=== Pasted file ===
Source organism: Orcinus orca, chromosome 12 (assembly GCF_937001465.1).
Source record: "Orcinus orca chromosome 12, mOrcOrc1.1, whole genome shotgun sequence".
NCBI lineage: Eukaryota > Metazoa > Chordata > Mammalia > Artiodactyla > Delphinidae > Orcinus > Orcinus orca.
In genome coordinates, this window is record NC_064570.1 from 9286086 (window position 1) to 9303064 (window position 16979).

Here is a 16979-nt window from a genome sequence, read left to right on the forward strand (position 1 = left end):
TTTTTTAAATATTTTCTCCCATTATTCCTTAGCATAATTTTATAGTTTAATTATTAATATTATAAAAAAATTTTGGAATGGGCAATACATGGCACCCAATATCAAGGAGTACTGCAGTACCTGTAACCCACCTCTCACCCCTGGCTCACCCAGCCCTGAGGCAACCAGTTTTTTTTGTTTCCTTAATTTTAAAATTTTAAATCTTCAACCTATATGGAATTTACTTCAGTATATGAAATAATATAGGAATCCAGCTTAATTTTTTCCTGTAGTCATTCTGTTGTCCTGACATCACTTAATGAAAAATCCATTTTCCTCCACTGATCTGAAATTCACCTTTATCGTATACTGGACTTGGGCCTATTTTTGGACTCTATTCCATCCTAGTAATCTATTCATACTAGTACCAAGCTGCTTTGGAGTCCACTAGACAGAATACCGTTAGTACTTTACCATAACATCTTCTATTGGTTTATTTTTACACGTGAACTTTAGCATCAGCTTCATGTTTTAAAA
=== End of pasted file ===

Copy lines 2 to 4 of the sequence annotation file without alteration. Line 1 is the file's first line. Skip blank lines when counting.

Source record: "Orcinus orca chromosome 12, mOrcOrc1.1, whole genome shotgun sequence".
NCBI lineage: Eukaryota > Metazoa > Chordata > Mammalia > Artiodactyla > Delphinidae > Orcinus > Orcinus orca.
In genome coordinates, this window is record NC_064570.1 from 9286086 (window position 1) to 9303064 (window position 16979).